801 Leroy Place, Workman Center, Socorro, New Mexico 87801, United States of America

New Mexico Institute of Mining and Technology

801 Leroy Place, Workman Center, Socorro, New Mexico 87801, United States of America


Physicists ask the most fundamental questions about science. Why are we here? What are we made of? What happens if I run 100,000 Amps through a gas or have a magnetic field with more energy per volume than TNT?

Our department is internationally competitive in two areas, Atmospheric Physics and Astrophysics. On the atmospheric side the department is particularly strong in both experimental research and computational modeling. Tech has long been home to the Langmuir Laboratory for Atmospheric Research, a unique mountaintop facility to enable the experimental study of atmospheric phenomena. 

In addition to a unique combination of instruments like the lightning mapping array, field-change networks, X-ray instrumentation, and a lightning interferometer, Langmuir is now the only active rocket-triggering facility in the US. Furthermore, it has ballooning facilities in support of all kinds of work in the lower and upper atmosphere. Additionally, we house the newly established Climate and Water Consortium at New Mexico Tech, which is an interdisciplinary center focused on tropical storms and hurricanes, weather prediction, climate change, and water management.

Our Astrophysics program benefits from the presence of National Radio Astronomy Observatory (NRAO) on campus and all the astronomers it draws here. The NRAO has one of its major campuses at NMT, and facilitates research using the Jansky Very Large Array (VLA) radio telescopes.

Our students frequently have research advisors at NRAO and can have offices there too. Its a great environment for networking because their circle of contacts is much larger than our department. Beyond NRAO, we are involved in the development of novel astrophysics observation facilities, such as the Magdalena Ridge Optical Interferometer (MRO) and the near-infrared multi-object exoplanet transit spectrometer (NESSI). Being a research-intensive department located in a small town, our motto is: “Get lost in your research, not in a crowd.”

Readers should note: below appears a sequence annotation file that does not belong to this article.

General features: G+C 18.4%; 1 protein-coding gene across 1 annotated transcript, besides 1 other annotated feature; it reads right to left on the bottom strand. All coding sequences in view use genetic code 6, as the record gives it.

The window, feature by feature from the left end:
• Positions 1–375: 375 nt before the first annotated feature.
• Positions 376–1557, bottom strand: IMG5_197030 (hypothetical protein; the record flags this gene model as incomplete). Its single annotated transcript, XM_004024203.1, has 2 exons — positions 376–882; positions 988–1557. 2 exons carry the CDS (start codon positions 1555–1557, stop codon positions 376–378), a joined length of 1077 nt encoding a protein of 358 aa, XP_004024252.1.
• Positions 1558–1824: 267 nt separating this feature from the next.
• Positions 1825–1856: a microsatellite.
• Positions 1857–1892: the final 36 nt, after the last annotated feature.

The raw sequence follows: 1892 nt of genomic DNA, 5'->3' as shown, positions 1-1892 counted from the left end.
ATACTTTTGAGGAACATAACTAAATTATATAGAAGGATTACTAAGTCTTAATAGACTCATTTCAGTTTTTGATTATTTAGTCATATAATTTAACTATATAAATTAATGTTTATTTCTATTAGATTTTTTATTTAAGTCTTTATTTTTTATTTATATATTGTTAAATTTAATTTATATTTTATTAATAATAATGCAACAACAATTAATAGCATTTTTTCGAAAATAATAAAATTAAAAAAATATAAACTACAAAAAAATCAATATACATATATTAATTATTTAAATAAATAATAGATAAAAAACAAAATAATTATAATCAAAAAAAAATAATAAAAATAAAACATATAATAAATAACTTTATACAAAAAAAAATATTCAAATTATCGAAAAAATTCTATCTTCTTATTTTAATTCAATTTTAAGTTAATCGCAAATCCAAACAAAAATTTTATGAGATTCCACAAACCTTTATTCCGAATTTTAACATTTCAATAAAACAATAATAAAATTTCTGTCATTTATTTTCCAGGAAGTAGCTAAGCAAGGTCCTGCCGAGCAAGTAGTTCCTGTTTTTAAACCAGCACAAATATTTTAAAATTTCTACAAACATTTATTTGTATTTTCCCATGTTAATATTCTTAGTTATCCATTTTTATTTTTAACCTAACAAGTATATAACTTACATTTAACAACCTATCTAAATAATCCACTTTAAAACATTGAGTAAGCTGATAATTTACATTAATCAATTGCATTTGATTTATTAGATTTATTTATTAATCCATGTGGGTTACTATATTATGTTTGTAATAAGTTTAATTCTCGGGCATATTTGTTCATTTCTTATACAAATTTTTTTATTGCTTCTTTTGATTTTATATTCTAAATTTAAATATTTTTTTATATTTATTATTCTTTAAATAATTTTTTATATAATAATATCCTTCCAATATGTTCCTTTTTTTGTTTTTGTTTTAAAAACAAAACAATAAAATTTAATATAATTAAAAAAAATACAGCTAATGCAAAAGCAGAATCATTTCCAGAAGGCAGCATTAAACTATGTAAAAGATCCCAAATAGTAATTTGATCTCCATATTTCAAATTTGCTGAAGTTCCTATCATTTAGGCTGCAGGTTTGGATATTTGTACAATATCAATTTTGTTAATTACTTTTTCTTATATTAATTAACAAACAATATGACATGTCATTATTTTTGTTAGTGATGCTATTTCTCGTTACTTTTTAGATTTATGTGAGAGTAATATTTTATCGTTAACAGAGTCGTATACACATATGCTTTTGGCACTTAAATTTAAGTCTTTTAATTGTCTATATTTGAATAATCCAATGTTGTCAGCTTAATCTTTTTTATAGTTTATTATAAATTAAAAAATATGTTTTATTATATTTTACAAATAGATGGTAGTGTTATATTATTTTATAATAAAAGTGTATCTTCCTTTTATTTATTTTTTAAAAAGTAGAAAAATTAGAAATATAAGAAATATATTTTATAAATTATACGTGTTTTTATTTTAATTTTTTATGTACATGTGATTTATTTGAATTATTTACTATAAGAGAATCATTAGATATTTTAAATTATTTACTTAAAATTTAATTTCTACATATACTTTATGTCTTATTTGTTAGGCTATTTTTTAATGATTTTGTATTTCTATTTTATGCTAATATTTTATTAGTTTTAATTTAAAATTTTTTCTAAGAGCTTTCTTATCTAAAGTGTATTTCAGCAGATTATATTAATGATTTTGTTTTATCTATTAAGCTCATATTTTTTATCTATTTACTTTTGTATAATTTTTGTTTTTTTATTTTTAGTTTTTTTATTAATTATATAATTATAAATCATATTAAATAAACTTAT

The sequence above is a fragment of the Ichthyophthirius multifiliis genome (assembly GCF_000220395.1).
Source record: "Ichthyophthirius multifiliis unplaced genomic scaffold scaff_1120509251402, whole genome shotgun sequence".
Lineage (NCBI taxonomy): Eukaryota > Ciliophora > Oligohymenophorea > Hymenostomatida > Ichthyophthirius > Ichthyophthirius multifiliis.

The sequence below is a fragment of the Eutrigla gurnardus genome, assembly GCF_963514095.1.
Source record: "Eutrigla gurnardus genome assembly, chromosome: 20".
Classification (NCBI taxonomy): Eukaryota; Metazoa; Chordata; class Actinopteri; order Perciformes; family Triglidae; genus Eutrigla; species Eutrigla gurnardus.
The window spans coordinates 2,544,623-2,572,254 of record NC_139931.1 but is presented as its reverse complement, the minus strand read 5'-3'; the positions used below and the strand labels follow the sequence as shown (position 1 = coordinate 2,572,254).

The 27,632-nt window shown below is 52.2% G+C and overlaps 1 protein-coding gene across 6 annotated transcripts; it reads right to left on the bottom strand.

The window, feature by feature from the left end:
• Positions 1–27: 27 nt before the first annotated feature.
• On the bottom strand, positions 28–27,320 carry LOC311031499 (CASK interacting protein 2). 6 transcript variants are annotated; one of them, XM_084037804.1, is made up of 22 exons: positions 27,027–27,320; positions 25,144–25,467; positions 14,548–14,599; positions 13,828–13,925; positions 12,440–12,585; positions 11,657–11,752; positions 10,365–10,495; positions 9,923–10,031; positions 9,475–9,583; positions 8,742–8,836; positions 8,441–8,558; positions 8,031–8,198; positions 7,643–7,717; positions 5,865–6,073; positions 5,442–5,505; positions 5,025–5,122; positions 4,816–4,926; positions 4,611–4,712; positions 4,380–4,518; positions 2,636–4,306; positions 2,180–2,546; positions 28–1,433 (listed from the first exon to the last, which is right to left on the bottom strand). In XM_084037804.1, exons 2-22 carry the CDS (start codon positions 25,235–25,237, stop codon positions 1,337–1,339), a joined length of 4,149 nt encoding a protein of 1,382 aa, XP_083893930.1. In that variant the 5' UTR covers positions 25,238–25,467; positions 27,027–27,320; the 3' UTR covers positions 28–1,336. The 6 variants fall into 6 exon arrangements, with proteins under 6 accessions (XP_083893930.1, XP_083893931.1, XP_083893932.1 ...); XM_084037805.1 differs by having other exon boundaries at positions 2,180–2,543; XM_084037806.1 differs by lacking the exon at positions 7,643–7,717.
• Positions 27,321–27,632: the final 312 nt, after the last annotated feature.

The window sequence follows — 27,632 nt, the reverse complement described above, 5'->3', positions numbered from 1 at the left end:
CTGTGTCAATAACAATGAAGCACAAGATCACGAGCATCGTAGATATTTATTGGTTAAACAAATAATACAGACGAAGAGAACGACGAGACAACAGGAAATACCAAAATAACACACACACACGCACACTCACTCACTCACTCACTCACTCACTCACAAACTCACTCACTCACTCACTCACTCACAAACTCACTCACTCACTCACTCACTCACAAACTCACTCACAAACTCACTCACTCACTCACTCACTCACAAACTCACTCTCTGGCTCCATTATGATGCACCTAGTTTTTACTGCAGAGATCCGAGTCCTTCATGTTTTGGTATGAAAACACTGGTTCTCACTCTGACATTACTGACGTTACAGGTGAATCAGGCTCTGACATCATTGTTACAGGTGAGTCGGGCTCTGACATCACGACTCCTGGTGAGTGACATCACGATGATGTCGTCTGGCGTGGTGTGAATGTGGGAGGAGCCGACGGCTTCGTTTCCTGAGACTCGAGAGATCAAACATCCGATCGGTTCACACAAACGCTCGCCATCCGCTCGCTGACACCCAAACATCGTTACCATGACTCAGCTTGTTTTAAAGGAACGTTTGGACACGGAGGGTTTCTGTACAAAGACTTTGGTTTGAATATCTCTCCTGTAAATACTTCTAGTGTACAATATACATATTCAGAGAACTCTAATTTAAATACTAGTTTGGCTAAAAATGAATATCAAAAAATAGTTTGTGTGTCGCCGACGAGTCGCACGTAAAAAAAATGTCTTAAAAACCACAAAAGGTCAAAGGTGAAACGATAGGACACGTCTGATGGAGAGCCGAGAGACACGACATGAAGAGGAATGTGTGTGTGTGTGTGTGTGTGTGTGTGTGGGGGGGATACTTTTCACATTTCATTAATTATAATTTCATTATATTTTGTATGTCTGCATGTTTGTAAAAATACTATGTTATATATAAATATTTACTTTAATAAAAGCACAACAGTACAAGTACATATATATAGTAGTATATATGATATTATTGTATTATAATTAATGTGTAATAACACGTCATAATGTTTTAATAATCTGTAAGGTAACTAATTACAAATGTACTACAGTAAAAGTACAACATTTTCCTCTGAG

Our NMT Physics grads have gone on to postdocs at universities, jobs in industry and national labs, and prize fellowships in the U.S. and abroad.

Program Requirements

With thesis: 24 hours of coursework plus six hours of thesis work; without thesis: 27 hours of coursework plus three hours of independent study, including a paper. Minimum GPA: 3.0, no grade less than C. Students should be in residence a minimum of 18 hours. There is no language requirement. Physics preliminary examination is required. Thesis topic is chosen after consultation with student's advisory committee.

Fifty hours of coursework minimum beyond the B.A. is required. Minimum GPA is 3.0/4.0. Students should be in residence a minimum of three semester hours; degree in absentia may be granted by petition. There is no foreign language requirement. Physics preliminary examination is required. Dissertation, oral defense, and paper submitted for publication to a recognized journal are also required.
GRE Requirements: Required
Physics GRE Requirements: Not Required
TOEFL Requirements: Required

Description of your department culture

We are a small cohesive department in a rural setting in New Mexico. Our department has two major areas of strength: Atmospheric Physics and Astrophysics. We invite you to learn more about us on the web at https://www.nmt.edu/academics/physics/.